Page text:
Jeff McNeil, holding a folder with some of his printed articles, standing in front of the White House, past security.
credit: Eric Falquero

In the last two editions of Street Sense, I have been criticized by a former customer and a fellow vendor for writing so much about Trump. And the paper has been criticized for publishing me. Some say what I write is offensive. Well, homelessness is offensive! I’ve lived an offensive life. Homelessness is grotesque, putrid and ugly. I slept outside. I was robbed and assaulted. I’ve seen people die on the street. 

 But today I can honestly say my columns are read from the White House to the crack house.  

Although I have passed by the White House several times, it may as well have been in China. It was something I knew of, but it was distant. Over the years I’ve written about, and to, several politicians. No one has had the decency to respond to anything I said, until now. Recently a White House communications staffer, Cliff Sims, read one of my columns and invited me to that distant seat of power. He wanted to hear more about my life and accomplishments and said he would pass on the columns I brought with me to President Donald Trump. I toured the West Wing, the press area and residences.  

Jeff and Cliff pose together, both giving a thumbs up, just outside of the White House.

Street Sense Media Writer and Vendor Jeff McNeil and Special Assistant to the President and White House Assistant Communications Director Cliff Sims. Photo by Eric Falquero

 In the words of Baseball Hall of Famer Dizzy Dean, “If you done it, it isn’t bragging.”  

 Something changes you when you get invited to the White House. Our democracy is founded on putting aside your differences for the common good. Results mean more to me then promises, and this administration opened a world to me that was closed by other presidents. For that, I will always be indebted and grateful. I don’t want to be partisan or divisive. I want to listen, help and teach people to see multiple sides of the story.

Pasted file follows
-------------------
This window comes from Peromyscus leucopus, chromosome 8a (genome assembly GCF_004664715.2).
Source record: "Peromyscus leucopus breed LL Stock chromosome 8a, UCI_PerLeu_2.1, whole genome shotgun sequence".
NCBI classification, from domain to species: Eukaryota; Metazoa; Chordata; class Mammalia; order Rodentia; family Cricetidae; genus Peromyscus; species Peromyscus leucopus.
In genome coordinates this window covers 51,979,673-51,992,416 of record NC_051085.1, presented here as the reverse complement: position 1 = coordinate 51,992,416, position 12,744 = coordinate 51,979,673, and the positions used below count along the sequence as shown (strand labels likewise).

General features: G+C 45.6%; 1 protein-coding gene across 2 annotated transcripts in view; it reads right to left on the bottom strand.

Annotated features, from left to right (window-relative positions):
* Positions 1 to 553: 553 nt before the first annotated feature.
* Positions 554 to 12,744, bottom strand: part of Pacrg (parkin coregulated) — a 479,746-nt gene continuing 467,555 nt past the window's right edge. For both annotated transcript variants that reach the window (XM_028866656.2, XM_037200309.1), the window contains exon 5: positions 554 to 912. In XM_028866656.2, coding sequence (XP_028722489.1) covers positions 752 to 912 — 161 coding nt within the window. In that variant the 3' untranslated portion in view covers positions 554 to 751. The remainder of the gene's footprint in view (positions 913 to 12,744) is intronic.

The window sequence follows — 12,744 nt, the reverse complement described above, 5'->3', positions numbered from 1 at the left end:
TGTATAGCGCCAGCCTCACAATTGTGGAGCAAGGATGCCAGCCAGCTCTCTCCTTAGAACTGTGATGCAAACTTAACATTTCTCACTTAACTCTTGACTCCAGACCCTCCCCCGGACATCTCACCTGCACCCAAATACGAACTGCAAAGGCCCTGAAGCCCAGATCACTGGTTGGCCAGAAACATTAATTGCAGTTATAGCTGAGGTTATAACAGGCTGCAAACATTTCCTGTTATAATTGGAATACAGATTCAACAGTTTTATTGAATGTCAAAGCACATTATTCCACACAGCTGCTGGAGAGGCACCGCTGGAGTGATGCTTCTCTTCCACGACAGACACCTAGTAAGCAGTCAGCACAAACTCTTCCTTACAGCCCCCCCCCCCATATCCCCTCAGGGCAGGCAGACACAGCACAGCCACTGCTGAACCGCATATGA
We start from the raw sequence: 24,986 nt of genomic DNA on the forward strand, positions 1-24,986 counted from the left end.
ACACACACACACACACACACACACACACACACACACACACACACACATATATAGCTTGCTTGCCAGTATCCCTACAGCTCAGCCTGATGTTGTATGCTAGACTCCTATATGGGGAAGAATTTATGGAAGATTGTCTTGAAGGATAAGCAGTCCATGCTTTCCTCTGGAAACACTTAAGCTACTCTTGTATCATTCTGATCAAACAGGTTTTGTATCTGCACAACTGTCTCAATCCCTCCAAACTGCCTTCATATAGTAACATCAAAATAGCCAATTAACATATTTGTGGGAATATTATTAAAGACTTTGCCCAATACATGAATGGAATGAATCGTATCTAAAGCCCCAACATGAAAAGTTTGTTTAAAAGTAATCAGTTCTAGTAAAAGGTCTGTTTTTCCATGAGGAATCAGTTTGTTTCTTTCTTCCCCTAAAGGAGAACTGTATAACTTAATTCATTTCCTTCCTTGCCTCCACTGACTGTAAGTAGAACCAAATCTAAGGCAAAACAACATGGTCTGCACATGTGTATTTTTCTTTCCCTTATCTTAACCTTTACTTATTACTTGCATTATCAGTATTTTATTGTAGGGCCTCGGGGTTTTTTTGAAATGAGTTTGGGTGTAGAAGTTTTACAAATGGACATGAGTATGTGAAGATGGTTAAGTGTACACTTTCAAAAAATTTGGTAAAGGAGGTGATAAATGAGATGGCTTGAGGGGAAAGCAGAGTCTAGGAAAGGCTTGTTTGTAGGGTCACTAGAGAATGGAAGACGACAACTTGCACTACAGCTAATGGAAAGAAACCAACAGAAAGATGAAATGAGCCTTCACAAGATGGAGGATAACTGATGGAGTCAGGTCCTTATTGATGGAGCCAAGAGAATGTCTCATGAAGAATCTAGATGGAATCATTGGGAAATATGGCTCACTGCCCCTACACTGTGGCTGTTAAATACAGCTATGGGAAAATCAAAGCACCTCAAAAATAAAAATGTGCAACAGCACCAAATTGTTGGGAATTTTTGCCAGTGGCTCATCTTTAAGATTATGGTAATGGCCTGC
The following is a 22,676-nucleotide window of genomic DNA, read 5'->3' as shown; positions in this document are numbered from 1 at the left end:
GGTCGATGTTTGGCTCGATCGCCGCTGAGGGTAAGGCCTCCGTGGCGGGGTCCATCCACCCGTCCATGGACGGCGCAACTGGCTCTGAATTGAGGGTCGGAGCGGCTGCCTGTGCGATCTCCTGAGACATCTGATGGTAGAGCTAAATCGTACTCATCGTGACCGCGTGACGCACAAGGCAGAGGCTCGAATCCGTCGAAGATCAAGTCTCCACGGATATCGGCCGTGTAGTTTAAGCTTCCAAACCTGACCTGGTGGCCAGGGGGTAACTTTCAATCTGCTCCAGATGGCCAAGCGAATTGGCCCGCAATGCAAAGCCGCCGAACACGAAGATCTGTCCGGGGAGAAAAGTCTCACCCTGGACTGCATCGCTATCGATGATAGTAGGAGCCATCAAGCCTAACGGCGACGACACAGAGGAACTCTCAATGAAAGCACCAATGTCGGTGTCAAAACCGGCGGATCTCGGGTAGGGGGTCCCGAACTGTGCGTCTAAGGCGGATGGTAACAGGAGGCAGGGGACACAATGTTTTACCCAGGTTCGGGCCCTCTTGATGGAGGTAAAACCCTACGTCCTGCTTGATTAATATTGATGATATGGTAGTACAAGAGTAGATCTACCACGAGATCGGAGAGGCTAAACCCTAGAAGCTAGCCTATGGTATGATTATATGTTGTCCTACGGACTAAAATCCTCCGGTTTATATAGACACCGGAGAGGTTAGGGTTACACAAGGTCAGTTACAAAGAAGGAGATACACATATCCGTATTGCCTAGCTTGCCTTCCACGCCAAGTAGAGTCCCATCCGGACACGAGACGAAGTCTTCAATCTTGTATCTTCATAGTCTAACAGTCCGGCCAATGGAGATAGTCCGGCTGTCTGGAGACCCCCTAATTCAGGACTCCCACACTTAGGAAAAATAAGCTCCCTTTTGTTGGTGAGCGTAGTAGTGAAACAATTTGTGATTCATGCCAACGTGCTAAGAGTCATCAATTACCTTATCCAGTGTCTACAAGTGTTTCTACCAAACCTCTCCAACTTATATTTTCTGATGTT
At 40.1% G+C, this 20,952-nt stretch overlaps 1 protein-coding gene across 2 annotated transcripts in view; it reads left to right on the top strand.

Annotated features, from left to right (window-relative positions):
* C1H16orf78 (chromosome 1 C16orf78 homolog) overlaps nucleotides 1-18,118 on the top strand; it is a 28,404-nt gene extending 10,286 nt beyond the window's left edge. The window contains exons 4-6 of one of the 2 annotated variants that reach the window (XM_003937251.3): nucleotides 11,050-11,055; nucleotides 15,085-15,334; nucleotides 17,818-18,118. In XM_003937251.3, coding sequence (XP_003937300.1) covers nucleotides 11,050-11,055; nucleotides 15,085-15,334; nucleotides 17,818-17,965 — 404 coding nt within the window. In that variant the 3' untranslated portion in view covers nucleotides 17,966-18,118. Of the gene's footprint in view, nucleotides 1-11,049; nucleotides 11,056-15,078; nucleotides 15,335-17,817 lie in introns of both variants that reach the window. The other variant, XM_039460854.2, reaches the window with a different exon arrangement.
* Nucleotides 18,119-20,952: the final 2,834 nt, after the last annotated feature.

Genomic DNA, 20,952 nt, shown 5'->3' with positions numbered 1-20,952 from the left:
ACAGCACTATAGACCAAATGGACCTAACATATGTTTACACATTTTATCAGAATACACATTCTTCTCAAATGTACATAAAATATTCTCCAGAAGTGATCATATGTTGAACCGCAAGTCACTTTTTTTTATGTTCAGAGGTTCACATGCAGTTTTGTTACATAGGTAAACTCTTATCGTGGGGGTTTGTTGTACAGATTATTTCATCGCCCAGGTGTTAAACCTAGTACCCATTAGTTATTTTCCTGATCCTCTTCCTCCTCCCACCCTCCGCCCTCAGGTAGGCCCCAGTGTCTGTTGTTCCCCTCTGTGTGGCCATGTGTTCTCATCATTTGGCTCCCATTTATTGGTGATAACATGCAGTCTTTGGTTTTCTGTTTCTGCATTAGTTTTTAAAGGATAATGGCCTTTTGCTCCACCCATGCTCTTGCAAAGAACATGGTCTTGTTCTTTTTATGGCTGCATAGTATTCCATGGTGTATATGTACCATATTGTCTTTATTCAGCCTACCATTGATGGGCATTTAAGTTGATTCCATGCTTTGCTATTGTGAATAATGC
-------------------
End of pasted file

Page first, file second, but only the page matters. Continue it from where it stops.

But I want to be honest. Regressives don’t like dissent, opposition, dialogue and debate. They want total obedience or else. They want to make Street Sense a safe-space newspaper where homelessness is the sole realm of social justice warriors. According to this group of elitists, politics is too sophisticated and complicated for me to digest. I need to defer social policy to academics and experts. They want me to do less yapping about Trump and write uncontroversial and uninteresting columns. I don’t aim to offend, but I don’t care if I do, as long as I get them out of their bunker and break through the echo chamber. 

 I’m open-minded. I research my columns, and I get along with many Republicans and Democrats. Some people say I forgot where I came from. Quite the opposite, I’m not trying to go back to where I once was. I battled addiction, I was homeless, but I did not blame others. I took advantage of my opportunities. You have rights and freedoms in America. No one owes you anything. 

 Yet it seems to disturb people that I’m not interested in inclusion, nor do I want to be a global citizen. I’m a man, I love the flag and I honor our laws. We all have our own views, I don’t have to conform to yours and you don’t have to read mine. There are other opinions next to it; there’s a news section before it and an art section after it. This paper is a platform for all of us. 

As a writer I wish I could get 100 percent adulation and applause. But some things need to be said, even if it makes people uncomfortable. Sometimes you need a sledgehammer as opposed to a feather to wake people up. 

Jeff McNeil exits the White House grounds, holding a coffee cup and a box of chocolates, both bearing the presidential seal. Photo by Eric Falquero